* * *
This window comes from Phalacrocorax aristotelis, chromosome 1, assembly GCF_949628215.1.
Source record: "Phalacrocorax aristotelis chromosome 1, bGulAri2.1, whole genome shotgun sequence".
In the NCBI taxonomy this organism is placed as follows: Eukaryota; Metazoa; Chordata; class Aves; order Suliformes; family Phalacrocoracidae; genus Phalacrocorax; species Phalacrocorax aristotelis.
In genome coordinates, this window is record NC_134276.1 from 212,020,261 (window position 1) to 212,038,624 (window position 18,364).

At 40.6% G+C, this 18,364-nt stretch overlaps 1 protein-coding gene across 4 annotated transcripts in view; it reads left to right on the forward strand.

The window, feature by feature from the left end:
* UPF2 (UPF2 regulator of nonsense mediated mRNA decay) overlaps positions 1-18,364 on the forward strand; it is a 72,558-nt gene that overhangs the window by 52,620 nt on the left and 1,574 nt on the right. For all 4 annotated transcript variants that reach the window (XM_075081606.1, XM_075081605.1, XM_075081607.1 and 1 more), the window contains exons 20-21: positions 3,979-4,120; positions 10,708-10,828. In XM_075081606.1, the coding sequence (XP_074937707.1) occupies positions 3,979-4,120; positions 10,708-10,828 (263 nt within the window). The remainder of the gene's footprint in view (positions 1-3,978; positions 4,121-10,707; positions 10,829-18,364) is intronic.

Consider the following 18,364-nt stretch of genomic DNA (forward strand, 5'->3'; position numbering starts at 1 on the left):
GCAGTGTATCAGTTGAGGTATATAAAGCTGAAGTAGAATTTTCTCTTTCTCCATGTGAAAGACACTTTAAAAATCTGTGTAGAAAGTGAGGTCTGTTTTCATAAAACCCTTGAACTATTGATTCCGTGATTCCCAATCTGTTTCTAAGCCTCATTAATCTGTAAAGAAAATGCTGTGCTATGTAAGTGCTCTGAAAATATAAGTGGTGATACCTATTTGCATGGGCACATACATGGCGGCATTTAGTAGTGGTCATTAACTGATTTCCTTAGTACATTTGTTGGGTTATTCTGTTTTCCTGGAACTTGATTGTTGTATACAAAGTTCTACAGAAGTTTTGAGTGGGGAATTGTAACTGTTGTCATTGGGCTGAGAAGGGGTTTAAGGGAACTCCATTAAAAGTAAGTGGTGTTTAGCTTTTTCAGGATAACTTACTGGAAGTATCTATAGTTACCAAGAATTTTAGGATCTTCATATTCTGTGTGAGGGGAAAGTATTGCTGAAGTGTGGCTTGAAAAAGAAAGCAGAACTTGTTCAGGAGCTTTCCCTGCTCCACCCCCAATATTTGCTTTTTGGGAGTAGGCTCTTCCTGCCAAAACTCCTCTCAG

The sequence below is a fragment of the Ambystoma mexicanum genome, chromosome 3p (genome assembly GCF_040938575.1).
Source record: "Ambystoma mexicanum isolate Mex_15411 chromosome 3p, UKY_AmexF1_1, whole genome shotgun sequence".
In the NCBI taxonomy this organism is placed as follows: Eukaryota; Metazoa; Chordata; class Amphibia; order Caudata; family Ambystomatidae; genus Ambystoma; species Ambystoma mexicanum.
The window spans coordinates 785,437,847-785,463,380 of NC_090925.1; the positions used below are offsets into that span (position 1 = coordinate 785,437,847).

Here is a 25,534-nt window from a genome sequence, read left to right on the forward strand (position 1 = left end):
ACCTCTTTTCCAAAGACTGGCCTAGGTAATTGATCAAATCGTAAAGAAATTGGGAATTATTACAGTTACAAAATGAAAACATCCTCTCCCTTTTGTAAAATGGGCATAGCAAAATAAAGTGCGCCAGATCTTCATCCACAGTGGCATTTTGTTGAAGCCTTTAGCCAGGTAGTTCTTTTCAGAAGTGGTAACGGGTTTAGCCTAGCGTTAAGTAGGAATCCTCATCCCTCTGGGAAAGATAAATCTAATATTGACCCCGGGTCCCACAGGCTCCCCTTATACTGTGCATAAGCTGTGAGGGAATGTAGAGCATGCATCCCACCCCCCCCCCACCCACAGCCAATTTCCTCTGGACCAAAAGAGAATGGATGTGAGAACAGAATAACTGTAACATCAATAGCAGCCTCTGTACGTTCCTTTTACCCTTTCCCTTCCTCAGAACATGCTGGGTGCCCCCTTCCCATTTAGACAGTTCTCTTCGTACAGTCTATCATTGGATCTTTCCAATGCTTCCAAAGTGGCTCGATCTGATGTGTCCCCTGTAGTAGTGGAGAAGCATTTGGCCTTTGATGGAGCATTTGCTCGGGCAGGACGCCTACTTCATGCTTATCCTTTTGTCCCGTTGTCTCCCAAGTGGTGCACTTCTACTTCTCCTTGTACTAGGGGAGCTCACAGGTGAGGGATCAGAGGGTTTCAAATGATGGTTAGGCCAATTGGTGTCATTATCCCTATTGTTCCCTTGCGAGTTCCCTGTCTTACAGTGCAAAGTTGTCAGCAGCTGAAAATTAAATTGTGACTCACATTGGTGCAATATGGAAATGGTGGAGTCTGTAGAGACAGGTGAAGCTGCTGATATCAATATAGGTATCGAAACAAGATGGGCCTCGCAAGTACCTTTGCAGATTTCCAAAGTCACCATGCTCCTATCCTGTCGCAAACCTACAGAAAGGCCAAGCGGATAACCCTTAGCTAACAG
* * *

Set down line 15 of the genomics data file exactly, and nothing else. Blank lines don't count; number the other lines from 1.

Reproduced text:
ACCTCTTTTCCAAAGACTGGCCTAGGTAATTGATCAAATCGTAAAGAAATTGGGAATTATTACAGTTACAAAATGAAAACATCCTCTCCCTTTTGTAAAATGGGCATAGCAAAATAAAGTGCGCCAGATCTTCATCCACAGTGGCATTTTGTTGAAGCCTTTAGCCAGGTAGTTCTTTTCAGAAGTGGTAACGGGTTTAGCCTAGCGTTAAGTAGGAATCCTCATCCCTCTGGGAAAGATAAATCTAATATTGACCCCGGGTCCCACAGGCTCCCCTTATACTGTGCATAAGCTGTGAGGGAATGTAGAGCATGCATCCCACCCCCCCCCCACCCACAGCCAATTTCCTCTGGACCAAAAGAGAATGGATGTGAGAACAGAATAACTGTAACATCAATAGCAGCCTCTGTACGTTCCTTTTACCCTTTCCCTTCCTCAGAACATGCTGGGTGCCCCCTTCCCATTTAGACAGTTCTCTTCGTACAGTCTATCATTGGATCTTTCCAATGCTTCCAAAGTGGCTCGATCTGATGTGTCCCCTGTAGTAGTGGAGAAGCATTTGGCCTTTGATGGAGCATTTGCTCGGGCAGGACGCCTACTTCATGCTTATCCTTTTGTCCCGTTGTCTCCCAAGTGGTGCACTTCTACTTCTCCTTGTACTAGGGGAGCTCACAGGTGAGGGATCAGAGGGTTTCAAATGATGGTTAGGCCAATTGGTGTCATTATCCCTATTGTTCCCTTGCGAGTTCCCTGTCTTACAGTGCAAAGTTGTCAGCAGCTGAAAATTAAATTGTGACTCACATTGGTGCAATATGGAAATGGTGGAGTCTGTAGAGACAGGTGAAGCTGCTGATATCAATATAGGTATCGAAACAAGATGGGCCTCGCAAGTACCTTTGCAGATTTCCAAAGTCACCATGCTCCTATCCTGTCGCAAACCTACAGAAAGGCCAAGCGGATAACCCTTAGCTAACAG